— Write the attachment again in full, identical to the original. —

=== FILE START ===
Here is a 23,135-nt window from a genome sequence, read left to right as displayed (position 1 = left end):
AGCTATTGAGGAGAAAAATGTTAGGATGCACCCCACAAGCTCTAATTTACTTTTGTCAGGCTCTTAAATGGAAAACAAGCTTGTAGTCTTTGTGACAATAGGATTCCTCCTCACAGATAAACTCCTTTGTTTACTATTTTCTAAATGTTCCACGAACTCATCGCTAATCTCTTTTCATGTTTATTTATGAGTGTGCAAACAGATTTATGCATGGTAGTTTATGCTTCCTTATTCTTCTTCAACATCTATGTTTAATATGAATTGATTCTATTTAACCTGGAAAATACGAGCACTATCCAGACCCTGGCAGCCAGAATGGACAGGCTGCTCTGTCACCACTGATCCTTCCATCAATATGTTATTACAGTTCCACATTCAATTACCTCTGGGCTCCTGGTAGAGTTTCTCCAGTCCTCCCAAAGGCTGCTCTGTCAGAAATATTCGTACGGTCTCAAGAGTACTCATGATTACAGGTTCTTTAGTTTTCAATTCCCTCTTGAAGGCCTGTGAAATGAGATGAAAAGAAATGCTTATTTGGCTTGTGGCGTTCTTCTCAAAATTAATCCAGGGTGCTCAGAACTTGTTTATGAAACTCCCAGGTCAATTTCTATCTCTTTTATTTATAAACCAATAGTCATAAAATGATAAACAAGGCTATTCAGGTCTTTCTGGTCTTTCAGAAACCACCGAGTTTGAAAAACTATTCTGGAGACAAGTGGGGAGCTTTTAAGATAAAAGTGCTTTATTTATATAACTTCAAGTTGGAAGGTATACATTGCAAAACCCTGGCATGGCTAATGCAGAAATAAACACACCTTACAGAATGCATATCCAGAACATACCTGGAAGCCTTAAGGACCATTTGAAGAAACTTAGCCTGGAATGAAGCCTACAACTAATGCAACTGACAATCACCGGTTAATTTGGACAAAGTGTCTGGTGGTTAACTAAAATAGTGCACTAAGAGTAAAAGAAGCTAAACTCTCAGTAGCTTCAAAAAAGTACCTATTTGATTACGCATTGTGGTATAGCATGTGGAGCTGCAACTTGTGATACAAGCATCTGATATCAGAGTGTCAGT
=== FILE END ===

Here is a 23,135-nt window from a genome sequence, read left to right as displayed (position 1 = left end):
AGCTATTGAGGAGAAAAATGTTAGGATGCACCCCACAAGCTCTAATTTACTTTTGTCAGGCTCTTAAATGGAAAACAAGCTTGTAGTCTTTGTGACAATAGGATTCCTCCTCACAGATAAACTCCTTTGTTTACTATTTTCTAAATGTTCCACGAACTCATCGCTAATCTCTTTTCATGTTTATTTATGAGTGTGCAAACAGATTTATGCATGGTAGTTTATGCTTCCTTATTCTTCTTCAACATCTATGTTTAATATGAATTGATTCTATTTAACCTGGAAAATACGAGCACTATCCAGACCCTGGCAGCCAGAATGGACAGGCTGCTCTGTCACCACTGATCCTTCCATCAATATGTTATTACAGTTCCACATTCAATTACCTCTGGGCTCCTGGTAGAGTTTCTCCAGTCCTCCCAAAGGCTGCTCTGTCAGAAATATTCGTACGGTCTCAAGAGTACTCATGATTACAGGTTCTTTAGTTTTCAATTCCCTCTTGAAGGCCTGTGAAATGAGATGAAAAGAAATGCTTATTTGGCTTGTGGCGTTCTTCTCAAAATTAATCCAGGGTGCTCAGAACTTGTTTATGAAACTCCCAGGTCAATTTCTATCTCTTTTATTTATAAACCAATAGTCATAAAATGATAAACAAGGCTATTCAGGTCTTTCTGGTCTTTCAGAAACCACCGAGTTTGAAAAACTATTCTGGAGACAAGTGGGGAGCTTTTAAGATAAAAGTGCTTTATTTATATAACTTCAAGTTGGAAGGTATACATTGCAAAACCCTGGCATGGCTAATGCAGAAATAAACACACCTTACAGAATGCATATCCAGAACATACCTGGAAGCCTTAAGGACCATTTGAAGAAACTTAGCCTGGAATGAAGCCTACAACTAATGCAACTGACAATCACCGGTTAATTTGGACAAAGTGTCTGGTGGTTAACTAAAATAGTGCACTAAGAGTAAAAGAAGCTAAACTCTCAGTAGCTTCAAAAAAGTACCTATTTGATTACGCATTGTGGTATAGCATGTGGAGCTGCAACTTGTGATACAAGCATCTGATATCAGAGTGTCAGT